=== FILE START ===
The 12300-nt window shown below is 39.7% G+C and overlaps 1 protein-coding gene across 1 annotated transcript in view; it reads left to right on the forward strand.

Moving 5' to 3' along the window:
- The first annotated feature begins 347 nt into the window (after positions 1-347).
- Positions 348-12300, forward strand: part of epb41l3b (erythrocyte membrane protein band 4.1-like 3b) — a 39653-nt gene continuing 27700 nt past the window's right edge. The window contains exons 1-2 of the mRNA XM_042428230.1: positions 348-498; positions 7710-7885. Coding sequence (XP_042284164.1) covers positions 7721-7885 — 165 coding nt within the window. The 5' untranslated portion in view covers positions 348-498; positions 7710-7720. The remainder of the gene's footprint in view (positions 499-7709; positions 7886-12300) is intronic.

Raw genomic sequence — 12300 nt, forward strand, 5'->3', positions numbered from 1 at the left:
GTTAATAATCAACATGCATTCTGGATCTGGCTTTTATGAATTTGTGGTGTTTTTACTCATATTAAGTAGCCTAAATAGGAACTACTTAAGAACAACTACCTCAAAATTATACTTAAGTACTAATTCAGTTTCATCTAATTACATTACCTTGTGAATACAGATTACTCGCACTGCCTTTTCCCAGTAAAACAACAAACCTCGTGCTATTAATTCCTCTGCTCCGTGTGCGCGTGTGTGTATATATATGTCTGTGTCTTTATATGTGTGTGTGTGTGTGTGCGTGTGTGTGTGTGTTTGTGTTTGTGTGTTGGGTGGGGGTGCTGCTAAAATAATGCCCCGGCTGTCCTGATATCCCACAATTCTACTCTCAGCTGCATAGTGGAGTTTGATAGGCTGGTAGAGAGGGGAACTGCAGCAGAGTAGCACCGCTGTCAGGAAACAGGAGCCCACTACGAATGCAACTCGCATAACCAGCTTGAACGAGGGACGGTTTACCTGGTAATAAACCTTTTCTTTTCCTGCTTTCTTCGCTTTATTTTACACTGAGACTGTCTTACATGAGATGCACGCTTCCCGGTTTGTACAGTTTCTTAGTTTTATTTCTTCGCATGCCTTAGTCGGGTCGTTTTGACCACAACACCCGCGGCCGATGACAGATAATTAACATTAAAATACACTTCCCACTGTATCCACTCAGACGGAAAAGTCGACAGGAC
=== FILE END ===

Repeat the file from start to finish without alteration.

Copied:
The 12300-nt window shown below is 39.7% G+C and overlaps 1 protein-coding gene across 1 annotated transcript in view; it reads left to right on the forward strand.

Moving 5' to 3' along the window:
- The first annotated feature begins 347 nt into the window (after positions 1-347).
- Positions 348-12300, forward strand: part of epb41l3b (erythrocyte membrane protein band 4.1-like 3b) — a 39653-nt gene continuing 27700 nt past the window's right edge. The window contains exons 1-2 of the mRNA XM_042428230.1: positions 348-498; positions 7710-7885. Coding sequence (XP_042284164.1) covers positions 7721-7885 — 165 coding nt within the window. The 5' untranslated portion in view covers positions 348-498; positions 7710-7720. The remainder of the gene's footprint in view (positions 499-7709; positions 7886-12300) is intronic.

Raw genomic sequence — 12300 nt, forward strand, 5'->3', positions numbered from 1 at the left:
GTTAATAATCAACATGCATTCTGGATCTGGCTTTTATGAATTTGTGGTGTTTTTACTCATATTAAGTAGCCTAAATAGGAACTACTTAAGAACAACTACCTCAAAATTATACTTAAGTACTAATTCAGTTTCATCTAATTACATTACCTTGTGAATACAGATTACTCGCACTGCCTTTTCCCAGTAAAACAACAAACCTCGTGCTATTAATTCCTCTGCTCCGTGTGCGCGTGTGTGTATATATATGTCTGTGTCTTTATATGTGTGTGTGTGTGTGTGCGTGTGTGTGTGTGTTTGTGTTTGTGTGTTGGGTGGGGGTGCTGCTAAAATAATGCCCCGGCTGTCCTGATATCCCACAATTCTACTCTCAGCTGCATAGTGGAGTTTGATAGGCTGGTAGAGAGGGGAACTGCAGCAGAGTAGCACCGCTGTCAGGAAACAGGAGCCCACTACGAATGCAACTCGCATAACCAGCTTGAACGAGGGACGGTTTACCTGGTAATAAACCTTTTCTTTTCCTGCTTTCTTCGCTTTATTTTACACTGAGACTGTCTTACATGAGATGCACGCTTCCCGGTTTGTACAGTTTCTTAGTTTTATTTCTTCGCATGCCTTAGTCGGGTCGTTTTGACCACAACACCCGCGGCCGATGACAGATAATTAACATTAAAATACACTTCCCACTGTATCCACTCAGACGGAAAAGTCGACAGGAC